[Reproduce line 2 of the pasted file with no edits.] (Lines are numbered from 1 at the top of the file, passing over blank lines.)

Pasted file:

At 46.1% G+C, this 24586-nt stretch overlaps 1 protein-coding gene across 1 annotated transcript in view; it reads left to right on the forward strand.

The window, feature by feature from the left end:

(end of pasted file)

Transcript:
The window, feature by feature from the left end: